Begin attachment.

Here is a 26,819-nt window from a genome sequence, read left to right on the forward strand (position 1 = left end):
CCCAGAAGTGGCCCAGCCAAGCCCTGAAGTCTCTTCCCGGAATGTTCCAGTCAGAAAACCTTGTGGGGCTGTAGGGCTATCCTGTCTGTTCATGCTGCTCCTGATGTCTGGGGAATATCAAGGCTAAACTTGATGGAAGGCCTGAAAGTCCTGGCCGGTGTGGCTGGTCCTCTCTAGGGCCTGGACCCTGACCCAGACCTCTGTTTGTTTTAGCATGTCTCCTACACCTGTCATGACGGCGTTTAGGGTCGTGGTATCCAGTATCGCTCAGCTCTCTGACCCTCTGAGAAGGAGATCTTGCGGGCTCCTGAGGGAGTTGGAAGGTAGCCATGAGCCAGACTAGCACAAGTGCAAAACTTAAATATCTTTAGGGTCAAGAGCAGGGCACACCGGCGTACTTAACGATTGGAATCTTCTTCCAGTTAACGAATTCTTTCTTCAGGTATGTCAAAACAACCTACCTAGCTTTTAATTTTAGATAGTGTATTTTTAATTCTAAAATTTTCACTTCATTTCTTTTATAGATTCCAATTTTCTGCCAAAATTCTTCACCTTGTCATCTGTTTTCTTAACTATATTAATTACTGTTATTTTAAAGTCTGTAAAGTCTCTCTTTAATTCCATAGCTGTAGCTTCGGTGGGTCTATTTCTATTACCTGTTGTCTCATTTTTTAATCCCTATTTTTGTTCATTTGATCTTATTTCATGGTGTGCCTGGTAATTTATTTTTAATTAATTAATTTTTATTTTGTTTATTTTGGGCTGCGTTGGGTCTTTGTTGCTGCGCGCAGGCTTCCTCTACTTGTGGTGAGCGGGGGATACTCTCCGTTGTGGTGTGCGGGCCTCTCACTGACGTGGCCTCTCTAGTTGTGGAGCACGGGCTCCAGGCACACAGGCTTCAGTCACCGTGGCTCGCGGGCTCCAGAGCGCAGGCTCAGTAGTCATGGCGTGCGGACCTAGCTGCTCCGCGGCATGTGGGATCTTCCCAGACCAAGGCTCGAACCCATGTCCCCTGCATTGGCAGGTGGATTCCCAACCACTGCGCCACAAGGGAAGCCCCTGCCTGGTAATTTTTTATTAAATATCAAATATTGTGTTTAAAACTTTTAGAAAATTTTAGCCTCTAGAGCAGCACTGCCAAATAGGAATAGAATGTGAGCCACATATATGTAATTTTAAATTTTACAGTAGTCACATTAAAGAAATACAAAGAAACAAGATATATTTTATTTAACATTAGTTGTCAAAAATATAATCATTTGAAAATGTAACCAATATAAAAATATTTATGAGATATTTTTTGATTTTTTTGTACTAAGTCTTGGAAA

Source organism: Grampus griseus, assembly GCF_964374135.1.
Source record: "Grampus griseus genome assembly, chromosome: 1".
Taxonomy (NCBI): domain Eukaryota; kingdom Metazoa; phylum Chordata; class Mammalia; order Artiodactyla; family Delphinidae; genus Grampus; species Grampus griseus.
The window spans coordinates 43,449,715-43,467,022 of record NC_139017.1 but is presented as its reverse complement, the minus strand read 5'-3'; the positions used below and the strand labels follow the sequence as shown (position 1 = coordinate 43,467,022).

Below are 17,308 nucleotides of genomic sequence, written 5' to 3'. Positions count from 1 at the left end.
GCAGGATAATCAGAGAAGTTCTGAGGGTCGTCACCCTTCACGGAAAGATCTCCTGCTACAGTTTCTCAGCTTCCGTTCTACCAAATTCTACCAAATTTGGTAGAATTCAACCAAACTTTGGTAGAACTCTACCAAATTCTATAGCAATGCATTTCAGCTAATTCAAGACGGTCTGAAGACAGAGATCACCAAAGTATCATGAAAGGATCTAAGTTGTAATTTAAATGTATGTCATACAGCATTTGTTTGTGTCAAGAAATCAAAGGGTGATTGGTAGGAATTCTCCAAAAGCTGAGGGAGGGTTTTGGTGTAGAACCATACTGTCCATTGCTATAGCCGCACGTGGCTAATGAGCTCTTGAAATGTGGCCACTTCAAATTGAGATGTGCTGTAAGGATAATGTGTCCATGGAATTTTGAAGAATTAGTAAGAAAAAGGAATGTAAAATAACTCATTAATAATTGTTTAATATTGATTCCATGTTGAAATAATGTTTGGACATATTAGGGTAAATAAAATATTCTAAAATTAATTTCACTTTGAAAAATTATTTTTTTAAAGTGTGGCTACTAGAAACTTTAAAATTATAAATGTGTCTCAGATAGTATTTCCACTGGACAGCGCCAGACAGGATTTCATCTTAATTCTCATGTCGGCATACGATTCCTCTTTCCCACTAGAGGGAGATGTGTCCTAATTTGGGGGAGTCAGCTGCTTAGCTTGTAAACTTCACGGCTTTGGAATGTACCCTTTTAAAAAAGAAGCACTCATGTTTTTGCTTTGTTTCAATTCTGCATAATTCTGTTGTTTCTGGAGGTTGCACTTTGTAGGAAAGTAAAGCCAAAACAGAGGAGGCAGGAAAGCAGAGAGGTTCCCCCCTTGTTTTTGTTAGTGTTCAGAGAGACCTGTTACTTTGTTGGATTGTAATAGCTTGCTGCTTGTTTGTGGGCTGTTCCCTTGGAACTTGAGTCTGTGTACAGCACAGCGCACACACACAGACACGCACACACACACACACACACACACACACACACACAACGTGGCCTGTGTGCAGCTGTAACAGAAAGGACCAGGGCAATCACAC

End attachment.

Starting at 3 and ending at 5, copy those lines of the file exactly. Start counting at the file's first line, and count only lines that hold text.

Source organism: Grampus griseus, assembly GCF_964374135.1.
Source record: "Grampus griseus genome assembly, chromosome: 1".
Taxonomy (NCBI): domain Eukaryota; kingdom Metazoa; phylum Chordata; class Mammalia; order Artiodactyla; family Delphinidae; genus Grampus; species Grampus griseus.